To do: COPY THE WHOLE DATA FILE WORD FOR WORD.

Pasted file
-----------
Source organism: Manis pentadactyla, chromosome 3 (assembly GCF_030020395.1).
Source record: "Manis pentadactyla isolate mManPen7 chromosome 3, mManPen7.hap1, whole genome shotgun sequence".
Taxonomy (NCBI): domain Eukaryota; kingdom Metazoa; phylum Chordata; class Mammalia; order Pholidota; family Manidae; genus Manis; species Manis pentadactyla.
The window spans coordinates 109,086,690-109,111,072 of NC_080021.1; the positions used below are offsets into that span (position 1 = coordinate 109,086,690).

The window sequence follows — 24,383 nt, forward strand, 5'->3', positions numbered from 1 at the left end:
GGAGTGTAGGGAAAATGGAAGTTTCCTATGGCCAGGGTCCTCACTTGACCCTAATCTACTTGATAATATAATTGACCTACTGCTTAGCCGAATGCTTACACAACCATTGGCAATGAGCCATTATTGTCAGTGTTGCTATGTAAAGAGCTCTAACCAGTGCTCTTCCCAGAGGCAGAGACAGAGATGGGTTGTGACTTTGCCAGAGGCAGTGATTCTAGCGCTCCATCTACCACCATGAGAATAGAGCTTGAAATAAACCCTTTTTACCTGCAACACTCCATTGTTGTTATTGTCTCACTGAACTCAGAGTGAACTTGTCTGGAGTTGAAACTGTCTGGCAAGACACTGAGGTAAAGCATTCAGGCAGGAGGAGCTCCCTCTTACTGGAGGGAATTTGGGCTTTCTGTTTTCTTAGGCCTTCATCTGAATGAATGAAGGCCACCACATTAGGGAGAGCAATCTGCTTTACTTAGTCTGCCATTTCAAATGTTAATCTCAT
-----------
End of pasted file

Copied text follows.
Source organism: Manis pentadactyla, chromosome 3 (assembly GCF_030020395.1).
Source record: "Manis pentadactyla isolate mManPen7 chromosome 3, mManPen7.hap1, whole genome shotgun sequence".
Taxonomy (NCBI): domain Eukaryota; kingdom Metazoa; phylum Chordata; class Mammalia; order Pholidota; family Manidae; genus Manis; species Manis pentadactyla.
The window spans coordinates 109,086,690-109,111,072 of NC_080021.1; the positions used below are offsets into that span (position 1 = coordinate 109,086,690).

The window sequence follows — 24,383 nt, forward strand, 5'->3', positions numbered from 1 at the left end:
GGAGTGTAGGGAAAATGGAAGTTTCCTATGGCCAGGGTCCTCACTTGACCCTAATCTACTTGATAATATAATTGACCTACTGCTTAGCCGAATGCTTACACAACCATTGGCAATGAGCCATTATTGTCAGTGTTGCTATGTAAAGAGCTCTAACCAGTGCTCTTCCCAGAGGCAGAGACAGAGATGGGTTGTGACTTTGCCAGAGGCAGTGATTCTAGCGCTCCATCTACCACCATGAGAATAGAGCTTGAAATAAACCCTTTTTACCTGCAACACTCCATTGTTGTTATTGTCTCACTGAACTCAGAGTGAACTTGTCTGGAGTTGAAACTGTCTGGCAAGACACTGAGGTAAAGCATTCAGGCAGGAGGAGCTCCCTCTTACTGGAGGGAATTTGGGCTTTCTGTTTTCTTAGGCCTTCATCTGAATGAATGAAGGCCACCACATTAGGGAGAGCAATCTGCTTTACTTAGTCTGCCATTTCAAATGTTAATCTCAT